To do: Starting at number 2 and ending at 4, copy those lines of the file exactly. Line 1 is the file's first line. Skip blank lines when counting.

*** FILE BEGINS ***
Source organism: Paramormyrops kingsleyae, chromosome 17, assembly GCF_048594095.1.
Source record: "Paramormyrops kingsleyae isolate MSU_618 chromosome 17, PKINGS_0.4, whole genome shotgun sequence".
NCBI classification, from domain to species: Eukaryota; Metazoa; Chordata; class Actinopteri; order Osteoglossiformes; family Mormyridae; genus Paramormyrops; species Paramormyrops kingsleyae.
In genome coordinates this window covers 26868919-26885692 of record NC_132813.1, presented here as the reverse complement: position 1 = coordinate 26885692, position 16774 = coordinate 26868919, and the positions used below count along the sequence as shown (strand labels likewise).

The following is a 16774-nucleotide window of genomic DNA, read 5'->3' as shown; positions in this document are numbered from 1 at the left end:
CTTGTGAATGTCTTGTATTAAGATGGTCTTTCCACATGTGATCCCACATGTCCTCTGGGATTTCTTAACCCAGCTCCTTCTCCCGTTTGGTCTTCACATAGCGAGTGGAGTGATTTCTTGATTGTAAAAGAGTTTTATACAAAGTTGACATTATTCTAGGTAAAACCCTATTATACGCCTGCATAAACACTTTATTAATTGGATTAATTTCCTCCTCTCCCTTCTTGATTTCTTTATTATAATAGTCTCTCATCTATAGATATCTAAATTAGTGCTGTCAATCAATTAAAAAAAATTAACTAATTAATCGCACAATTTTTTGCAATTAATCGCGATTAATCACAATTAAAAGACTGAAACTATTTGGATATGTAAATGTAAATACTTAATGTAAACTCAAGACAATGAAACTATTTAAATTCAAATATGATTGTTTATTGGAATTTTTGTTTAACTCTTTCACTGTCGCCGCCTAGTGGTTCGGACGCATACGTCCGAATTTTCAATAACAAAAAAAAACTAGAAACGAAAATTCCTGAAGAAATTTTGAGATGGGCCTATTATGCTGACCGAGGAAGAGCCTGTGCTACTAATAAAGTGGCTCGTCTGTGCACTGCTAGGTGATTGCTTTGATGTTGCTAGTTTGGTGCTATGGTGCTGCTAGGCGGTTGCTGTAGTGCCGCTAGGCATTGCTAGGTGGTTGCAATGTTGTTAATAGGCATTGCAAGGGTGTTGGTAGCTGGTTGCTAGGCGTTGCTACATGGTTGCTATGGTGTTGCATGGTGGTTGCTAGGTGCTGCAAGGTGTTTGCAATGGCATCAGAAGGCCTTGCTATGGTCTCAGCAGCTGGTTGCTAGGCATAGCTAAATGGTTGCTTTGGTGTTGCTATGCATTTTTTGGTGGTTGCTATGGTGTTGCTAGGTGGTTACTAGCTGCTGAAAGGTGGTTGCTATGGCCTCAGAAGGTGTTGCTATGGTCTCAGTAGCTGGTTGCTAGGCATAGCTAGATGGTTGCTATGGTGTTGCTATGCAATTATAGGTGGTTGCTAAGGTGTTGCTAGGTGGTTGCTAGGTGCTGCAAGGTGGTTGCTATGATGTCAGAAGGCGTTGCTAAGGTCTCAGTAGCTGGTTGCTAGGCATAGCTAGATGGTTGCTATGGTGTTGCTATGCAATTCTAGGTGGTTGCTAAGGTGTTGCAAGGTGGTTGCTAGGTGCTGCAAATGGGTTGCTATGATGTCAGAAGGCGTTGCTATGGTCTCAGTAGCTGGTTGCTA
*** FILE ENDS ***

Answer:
Source record: "Paramormyrops kingsleyae isolate MSU_618 chromosome 17, PKINGS_0.4, whole genome shotgun sequence".
NCBI classification, from domain to species: Eukaryota; Metazoa; Chordata; class Actinopteri; order Osteoglossiformes; family Mormyridae; genus Paramormyrops; species Paramormyrops kingsleyae.
In genome coordinates this window covers 26868919-26885692 of record NC_132813.1, presented here as the reverse complement: position 1 = coordinate 26885692, position 16774 = coordinate 26868919, and the positions used below count along the sequence as shown (strand labels likewise).